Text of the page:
The presence of at least three of the following factors confirms BV:
- Vaginal pH greater than 4.5
- Fishy odor in the discharge
- Greyish vaginal discharge
- Presence of clue cells
It is recommended to get checked for STIs, as they may occur at the same time as BV. Before being tested, you need to take the following preparatory measures:
- Avoid using vaginal irritants such as sprays.
- Do not insert anything, such as a tampon, in your vagina.
- Schedule your appointment on your non-menstruating days.
- Avoid douching or using any vaginal medication for at least 3 days.
- Do not have sexual intercourse for 24 hours before the test.
Self-Care Tips to Prevent Bacterial Vaginosis
Several measures can be adopted to decrease the risk of developing BV. These include the following:
- Avoid taking baths in hot tubs.
- To lower the chances of BV recurrence, use protection while having sexual intercourse. (19)
- Keep your genital area clean and dry. Use only plain water for rinsing.
- Use unscented pads and tampons.
- Avoid using antiseptics in bathing.
- Avoid smoking.
- Do not wear tight-fitting clothes.
- Do not wash your underwear with strong detergents.
- Wipe in a front-to-back motion, from the vagina to the anus.
- Clean sex toys before and after use.
- In the case of recurrent BV, your treatment may be prolonged to decrease the risk of recurrence.
Treatments for Bacterial Vaginosis
Bacterial Vaginosis can be treated with prescription medications in the form of gels, creams, and pills. The infection may recur in 3-12 months, which requires further treatment and possibly further evaluation.
Antibiotics are prescribed to stop the growth of harmful bacteria. These antibiotics are available in the form of pills, creams, and capsules (ovules, which are inserted into the vagina). In pregnancy, antibiotic pills are the only option. (5)
The antibiotics that are generally prescribed include:
- Clindamycin: Cleocin
- Metronidazole: Flagyl or MetroGel-Vaginal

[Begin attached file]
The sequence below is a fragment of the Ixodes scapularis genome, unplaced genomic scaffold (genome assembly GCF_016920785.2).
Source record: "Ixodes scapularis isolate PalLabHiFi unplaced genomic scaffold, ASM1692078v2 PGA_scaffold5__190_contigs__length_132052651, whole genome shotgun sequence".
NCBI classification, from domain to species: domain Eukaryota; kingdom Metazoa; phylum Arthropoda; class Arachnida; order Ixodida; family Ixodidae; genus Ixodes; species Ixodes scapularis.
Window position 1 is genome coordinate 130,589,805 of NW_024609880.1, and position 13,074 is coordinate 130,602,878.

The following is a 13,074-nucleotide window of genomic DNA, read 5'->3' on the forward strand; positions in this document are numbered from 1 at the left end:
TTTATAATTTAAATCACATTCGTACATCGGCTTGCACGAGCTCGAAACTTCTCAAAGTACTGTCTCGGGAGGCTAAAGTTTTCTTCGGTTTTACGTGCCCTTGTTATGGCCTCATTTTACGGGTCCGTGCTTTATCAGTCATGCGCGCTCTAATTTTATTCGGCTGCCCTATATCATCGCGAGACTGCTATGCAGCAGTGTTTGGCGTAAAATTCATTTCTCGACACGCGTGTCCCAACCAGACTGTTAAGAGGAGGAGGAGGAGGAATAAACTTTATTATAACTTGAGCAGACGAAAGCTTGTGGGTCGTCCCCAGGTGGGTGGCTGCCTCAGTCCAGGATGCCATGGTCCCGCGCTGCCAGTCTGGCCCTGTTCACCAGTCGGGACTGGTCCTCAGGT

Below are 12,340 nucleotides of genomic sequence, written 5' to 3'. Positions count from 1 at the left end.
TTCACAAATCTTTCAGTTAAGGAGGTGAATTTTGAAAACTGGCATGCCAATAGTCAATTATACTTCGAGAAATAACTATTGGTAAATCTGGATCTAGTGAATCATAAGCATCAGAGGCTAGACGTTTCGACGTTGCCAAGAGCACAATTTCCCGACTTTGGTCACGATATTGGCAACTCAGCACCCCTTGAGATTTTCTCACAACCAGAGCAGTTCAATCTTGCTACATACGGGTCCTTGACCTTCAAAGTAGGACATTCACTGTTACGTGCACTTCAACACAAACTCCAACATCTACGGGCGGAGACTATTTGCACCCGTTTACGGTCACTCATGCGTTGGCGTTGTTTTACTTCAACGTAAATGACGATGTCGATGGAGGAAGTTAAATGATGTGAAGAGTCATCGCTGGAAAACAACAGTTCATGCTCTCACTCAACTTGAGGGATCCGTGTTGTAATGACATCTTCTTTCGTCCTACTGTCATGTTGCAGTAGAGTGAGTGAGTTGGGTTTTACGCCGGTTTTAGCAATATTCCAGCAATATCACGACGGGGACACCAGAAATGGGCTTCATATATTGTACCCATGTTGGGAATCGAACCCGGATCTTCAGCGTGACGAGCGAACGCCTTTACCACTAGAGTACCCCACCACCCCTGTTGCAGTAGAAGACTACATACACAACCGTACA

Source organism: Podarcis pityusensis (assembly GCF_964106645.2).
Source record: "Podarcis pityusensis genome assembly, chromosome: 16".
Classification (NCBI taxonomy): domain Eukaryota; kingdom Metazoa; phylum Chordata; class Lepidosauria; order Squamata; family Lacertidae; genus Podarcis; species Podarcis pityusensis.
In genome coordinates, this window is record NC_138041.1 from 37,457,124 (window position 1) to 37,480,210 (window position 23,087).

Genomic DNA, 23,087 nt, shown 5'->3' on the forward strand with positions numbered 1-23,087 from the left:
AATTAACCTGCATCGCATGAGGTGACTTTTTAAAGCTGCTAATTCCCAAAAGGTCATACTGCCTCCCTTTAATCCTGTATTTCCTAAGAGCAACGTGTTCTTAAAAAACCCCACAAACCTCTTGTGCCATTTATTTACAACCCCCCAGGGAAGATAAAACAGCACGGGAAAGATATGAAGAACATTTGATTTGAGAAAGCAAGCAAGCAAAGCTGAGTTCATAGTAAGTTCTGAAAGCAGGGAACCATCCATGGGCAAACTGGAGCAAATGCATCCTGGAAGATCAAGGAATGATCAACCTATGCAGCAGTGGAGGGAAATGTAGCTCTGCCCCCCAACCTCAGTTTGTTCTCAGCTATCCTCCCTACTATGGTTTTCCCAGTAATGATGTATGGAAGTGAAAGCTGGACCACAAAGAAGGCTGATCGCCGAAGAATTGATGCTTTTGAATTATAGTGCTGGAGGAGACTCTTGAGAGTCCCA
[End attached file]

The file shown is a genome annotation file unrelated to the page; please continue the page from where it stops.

BV symptoms subside within 3-5 days of starting the treatment. However, it is necessary to complete the treatment to prevent a relapse of the infection.
Antibiotics are generally well tolerated. However, the use of antibiotics may cause a vaginal yeast infection, which is characterized by redness, itching, and a thick discharge.
Alternative Treatments for Bacterial Vaginosis
A systematic review and meta-analysis published in 2019 highlighted that BV is a common condition, and women from different parts of the world suffer from it. (20)
Here are a few ways to manage BV.
Probiotics are formulations of bacteria that may encourage a healthy bacterial microbiome. They help in improving the composition of bacteria present in our body.
Probiotics may also help in preventing infections. They are available as capsules, pills, drinks, and certain food products.
Antibiotic treatment for BV is not always successful, and the chances of reinfection are high. Since BV causes a decline in the lactobacillus population, the use of probiotic Lactobacillus strains could be helpful in treatment.
Many clinical trials have shown a positive effect of probiotics on vaginal microbiota. The efficacy of the treatment depended upon the strain of bacteria as well as the dosage of the bacterial formulation used. (7)
The use of probiotics may also help in reducing the risk of BV recurrence. Probiotics act by restoring the balance between the good and bad bacteria present in the gut and vagina.
Probiotics may also help to alleviate the symptoms, including malodor and discharge. They can also be used as a preventive measure against BV. (12)
2. Vitamin C
Vitamin C can help alleviate BV by lowering the vaginal pH and preventing vaginal irritation. Studies have shown that vitamin C tablets can help in maintaining the vaginal microflora and pH. It also decreases the chance of recurrent BV.
A clinical trial was conducted to study the efficacy of vitamin C for BV treatment. The participants who had been pretreated against BV using metronidazole or clindamycin were given 250mg vitamin C vaginal tablets. These had to be taken after their periods for 6 days each month. Repeating this treatment for 6 months provided relief and reduced the risk of recurrence. (14)(15)
Complications of Bacterial Vaginosis
BV can give rise to the following complications:
- The harmful bacteria may increase the risk of infection in the fallopian tubes or uterus, including pelvic inflammatory disease.